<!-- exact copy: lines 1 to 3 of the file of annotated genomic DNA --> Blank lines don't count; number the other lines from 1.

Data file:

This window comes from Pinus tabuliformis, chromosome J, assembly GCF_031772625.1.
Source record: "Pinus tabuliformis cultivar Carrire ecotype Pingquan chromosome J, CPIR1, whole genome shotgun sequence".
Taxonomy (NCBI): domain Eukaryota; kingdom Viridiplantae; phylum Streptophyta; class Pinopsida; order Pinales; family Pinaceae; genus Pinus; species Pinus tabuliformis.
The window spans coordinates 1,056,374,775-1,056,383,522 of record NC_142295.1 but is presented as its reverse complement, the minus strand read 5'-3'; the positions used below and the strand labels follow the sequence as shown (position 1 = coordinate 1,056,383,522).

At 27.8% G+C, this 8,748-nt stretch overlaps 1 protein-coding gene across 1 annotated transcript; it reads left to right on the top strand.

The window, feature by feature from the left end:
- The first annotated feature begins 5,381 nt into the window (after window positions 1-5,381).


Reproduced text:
This window comes from Pinus tabuliformis, chromosome J, assembly GCF_031772625.1.
Source record: "Pinus tabuliformis cultivar Carrire ecotype Pingquan chromosome J, CPIR1, whole genome shotgun sequence".
Taxonomy (NCBI): domain Eukaryota; kingdom Viridiplantae; phylum Streptophyta; class Pinopsida; order Pinales; family Pinaceae; genus Pinus; species Pinus tabuliformis.